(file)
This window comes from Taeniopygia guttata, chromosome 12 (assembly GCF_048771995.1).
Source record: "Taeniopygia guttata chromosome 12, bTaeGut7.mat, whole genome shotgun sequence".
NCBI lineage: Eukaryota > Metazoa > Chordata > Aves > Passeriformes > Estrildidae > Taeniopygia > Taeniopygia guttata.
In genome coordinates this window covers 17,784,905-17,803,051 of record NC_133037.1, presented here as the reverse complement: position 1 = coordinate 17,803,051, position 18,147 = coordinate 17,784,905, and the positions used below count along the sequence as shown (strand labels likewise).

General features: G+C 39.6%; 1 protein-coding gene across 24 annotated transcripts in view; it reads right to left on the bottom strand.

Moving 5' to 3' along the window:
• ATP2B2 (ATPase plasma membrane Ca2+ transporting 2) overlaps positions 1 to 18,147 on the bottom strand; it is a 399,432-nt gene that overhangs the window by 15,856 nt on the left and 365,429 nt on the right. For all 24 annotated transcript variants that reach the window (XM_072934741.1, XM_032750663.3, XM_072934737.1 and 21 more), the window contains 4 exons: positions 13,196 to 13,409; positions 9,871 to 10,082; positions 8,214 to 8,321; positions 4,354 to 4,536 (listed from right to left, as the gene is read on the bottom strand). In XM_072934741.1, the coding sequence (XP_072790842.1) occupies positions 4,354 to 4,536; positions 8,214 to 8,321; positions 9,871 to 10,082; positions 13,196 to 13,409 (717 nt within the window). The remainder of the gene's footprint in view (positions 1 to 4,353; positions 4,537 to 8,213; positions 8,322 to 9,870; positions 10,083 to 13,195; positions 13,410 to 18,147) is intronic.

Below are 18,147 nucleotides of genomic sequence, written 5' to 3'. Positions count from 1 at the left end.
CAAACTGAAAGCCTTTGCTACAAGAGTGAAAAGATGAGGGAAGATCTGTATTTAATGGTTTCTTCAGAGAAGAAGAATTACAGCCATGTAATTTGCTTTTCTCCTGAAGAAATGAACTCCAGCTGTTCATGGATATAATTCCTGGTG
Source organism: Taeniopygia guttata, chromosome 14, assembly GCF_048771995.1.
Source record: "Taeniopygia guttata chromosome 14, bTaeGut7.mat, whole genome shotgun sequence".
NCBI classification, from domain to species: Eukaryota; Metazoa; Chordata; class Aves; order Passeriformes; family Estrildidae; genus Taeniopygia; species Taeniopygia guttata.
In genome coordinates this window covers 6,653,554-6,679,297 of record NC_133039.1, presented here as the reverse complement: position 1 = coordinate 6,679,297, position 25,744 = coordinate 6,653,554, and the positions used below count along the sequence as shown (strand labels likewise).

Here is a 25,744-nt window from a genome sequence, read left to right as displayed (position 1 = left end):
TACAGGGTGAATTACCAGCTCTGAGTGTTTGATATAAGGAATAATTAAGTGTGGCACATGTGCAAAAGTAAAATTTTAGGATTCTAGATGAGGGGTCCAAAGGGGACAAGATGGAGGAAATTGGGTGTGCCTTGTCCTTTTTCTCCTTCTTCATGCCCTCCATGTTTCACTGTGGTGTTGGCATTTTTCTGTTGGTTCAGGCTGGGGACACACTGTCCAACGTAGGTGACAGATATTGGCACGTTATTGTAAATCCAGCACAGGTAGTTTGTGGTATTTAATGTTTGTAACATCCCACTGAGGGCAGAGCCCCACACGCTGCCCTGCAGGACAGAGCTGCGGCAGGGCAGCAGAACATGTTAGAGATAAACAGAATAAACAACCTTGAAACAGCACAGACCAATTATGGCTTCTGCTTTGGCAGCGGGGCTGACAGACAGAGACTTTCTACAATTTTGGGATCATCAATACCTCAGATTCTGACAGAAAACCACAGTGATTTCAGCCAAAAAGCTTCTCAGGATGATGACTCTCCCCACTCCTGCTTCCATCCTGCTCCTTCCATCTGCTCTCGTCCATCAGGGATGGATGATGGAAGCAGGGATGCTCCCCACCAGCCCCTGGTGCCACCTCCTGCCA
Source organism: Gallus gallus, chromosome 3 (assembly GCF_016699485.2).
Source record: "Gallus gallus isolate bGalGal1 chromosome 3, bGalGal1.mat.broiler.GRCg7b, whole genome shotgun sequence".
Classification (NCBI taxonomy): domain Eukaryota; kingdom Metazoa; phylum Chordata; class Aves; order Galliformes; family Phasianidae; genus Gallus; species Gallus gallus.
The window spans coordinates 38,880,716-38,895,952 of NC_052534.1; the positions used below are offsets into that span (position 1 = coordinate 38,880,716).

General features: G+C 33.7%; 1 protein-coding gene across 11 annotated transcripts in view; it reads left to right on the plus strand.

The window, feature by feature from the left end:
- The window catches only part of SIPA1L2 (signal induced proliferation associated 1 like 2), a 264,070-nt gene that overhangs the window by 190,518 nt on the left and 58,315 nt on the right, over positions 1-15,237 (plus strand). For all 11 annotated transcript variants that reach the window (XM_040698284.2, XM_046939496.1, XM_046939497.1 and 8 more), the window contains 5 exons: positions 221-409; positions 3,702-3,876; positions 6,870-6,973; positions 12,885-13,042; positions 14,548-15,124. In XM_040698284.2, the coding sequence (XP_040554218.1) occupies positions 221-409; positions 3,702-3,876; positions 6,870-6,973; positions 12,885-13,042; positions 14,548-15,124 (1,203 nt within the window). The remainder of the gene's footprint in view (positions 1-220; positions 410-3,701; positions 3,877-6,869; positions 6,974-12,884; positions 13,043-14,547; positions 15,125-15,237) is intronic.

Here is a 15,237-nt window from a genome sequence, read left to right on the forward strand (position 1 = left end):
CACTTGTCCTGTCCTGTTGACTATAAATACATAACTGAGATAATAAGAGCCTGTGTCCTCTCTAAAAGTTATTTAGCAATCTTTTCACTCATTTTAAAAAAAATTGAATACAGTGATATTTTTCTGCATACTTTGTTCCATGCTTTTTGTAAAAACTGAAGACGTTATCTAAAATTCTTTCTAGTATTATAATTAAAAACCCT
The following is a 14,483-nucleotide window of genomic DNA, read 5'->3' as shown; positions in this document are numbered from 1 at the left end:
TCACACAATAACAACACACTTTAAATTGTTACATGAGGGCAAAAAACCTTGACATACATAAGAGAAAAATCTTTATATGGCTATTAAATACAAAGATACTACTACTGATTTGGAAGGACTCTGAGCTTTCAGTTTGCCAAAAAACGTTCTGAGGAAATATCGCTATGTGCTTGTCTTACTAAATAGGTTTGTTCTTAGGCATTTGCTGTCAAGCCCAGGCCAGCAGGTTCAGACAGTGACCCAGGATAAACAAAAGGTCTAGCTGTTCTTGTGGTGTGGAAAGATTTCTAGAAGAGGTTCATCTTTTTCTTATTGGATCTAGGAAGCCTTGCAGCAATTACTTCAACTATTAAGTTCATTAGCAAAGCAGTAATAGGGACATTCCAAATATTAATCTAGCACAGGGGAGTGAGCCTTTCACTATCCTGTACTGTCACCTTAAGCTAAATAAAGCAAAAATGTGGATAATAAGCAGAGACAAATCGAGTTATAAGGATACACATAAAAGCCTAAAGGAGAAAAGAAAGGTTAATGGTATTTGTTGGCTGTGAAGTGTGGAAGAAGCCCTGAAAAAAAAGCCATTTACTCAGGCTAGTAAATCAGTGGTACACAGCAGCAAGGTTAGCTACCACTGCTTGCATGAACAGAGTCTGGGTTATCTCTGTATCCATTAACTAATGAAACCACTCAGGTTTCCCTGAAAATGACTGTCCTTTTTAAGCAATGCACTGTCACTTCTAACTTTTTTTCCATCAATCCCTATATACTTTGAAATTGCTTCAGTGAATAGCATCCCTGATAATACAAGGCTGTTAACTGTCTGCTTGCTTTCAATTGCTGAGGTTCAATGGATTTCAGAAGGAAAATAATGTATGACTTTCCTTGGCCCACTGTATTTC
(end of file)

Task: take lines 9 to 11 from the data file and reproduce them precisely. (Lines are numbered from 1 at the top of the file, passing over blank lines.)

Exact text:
CAAACTGAAAGCCTTTGCTACAAGAGTGAAAAGATGAGGGAAGATCTGTATTTAATGGTTTCTTCAGAGAAGAAGAATTACAGCCATGTAATTTGCTTTTCTCCTGAAGAAATGAACTCCAGCTGTTCATGGATATAATTCCTGGTG
Source organism: Taeniopygia guttata, chromosome 14, assembly GCF_048771995.1.
Source record: "Taeniopygia guttata chromosome 14, bTaeGut7.mat, whole genome shotgun sequence".